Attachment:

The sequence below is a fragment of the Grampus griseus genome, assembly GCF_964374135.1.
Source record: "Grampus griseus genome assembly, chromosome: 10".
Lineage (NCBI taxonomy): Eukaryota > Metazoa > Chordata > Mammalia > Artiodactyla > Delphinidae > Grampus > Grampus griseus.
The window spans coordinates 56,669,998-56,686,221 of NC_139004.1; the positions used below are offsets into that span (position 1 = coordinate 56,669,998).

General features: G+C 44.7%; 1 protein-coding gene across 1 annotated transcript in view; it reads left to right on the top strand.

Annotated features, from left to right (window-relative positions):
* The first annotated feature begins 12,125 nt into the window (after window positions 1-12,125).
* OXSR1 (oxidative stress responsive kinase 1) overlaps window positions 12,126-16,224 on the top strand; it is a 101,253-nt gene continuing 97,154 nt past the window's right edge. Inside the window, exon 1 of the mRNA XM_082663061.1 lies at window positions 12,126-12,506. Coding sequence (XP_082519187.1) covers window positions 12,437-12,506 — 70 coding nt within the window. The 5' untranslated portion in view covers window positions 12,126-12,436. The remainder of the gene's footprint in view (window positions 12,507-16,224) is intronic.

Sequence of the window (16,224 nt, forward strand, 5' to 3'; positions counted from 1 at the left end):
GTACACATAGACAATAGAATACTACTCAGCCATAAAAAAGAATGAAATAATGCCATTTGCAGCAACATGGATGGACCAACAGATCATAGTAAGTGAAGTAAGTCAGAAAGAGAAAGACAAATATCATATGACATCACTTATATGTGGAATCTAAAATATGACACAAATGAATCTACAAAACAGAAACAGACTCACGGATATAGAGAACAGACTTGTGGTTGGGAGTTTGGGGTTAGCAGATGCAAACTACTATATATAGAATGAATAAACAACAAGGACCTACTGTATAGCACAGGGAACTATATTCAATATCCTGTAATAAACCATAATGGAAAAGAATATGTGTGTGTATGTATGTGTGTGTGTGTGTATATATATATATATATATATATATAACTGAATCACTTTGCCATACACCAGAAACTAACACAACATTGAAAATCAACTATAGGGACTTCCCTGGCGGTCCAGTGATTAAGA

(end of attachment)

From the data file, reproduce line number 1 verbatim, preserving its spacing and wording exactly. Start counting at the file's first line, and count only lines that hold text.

The sequence below is a fragment of the Grampus griseus genome, assembly GCF_964374135.1.